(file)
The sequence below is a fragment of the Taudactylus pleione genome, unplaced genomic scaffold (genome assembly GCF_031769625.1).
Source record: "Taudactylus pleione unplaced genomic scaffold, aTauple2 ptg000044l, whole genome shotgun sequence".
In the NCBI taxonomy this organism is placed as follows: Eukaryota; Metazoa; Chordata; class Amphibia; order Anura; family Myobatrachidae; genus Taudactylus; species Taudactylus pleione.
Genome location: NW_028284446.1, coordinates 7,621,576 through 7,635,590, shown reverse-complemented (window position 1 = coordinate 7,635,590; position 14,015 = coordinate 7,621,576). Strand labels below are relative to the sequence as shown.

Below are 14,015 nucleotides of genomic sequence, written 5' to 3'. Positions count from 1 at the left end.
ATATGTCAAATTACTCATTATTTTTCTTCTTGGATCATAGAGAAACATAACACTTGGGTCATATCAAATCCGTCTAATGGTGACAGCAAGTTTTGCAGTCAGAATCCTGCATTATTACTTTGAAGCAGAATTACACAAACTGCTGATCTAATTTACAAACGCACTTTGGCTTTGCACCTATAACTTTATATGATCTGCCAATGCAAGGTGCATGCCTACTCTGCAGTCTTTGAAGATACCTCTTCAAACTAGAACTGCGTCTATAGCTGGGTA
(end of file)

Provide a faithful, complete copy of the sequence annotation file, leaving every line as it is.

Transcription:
The sequence below is a fragment of the Taudactylus pleione genome, unplaced genomic scaffold (genome assembly GCF_031769625.1).
Source record: "Taudactylus pleione unplaced genomic scaffold, aTauple2 ptg000044l, whole genome shotgun sequence".
In the NCBI taxonomy this organism is placed as follows: Eukaryota; Metazoa; Chordata; class Amphibia; order Anura; family Myobatrachidae; genus Taudactylus; species Taudactylus pleione.
Genome location: NW_028284446.1, coordinates 7,621,576 through 7,635,590, shown reverse-complemented (window position 1 = coordinate 7,635,590; position 14,015 = coordinate 7,621,576). Strand labels below are relative to the sequence as shown.

Below are 14,015 nucleotides of genomic sequence, written 5' to 3'. Positions count from 1 at the left end.
ATATGTCAAATTACTCATTATTTTTCTTCTTGGATCATAGAGAAACATAACACTTGGGTCATATCAAATCCGTCTAATGGTGACAGCAAGTTTTGCAGTCAGAATCCTGCATTATTACTTTGAAGCAGAATTACACAAACTGCTGATCTAATTTACAAACGCACTTTGGCTTTGCACCTATAACTTTATATGATCTGCCAATGCAAGGTGCATGCCTACTCTGCAGTCTTTGAAGATACCTCTTCAAACTAGAACTGCGTCTATAGCTGGGTA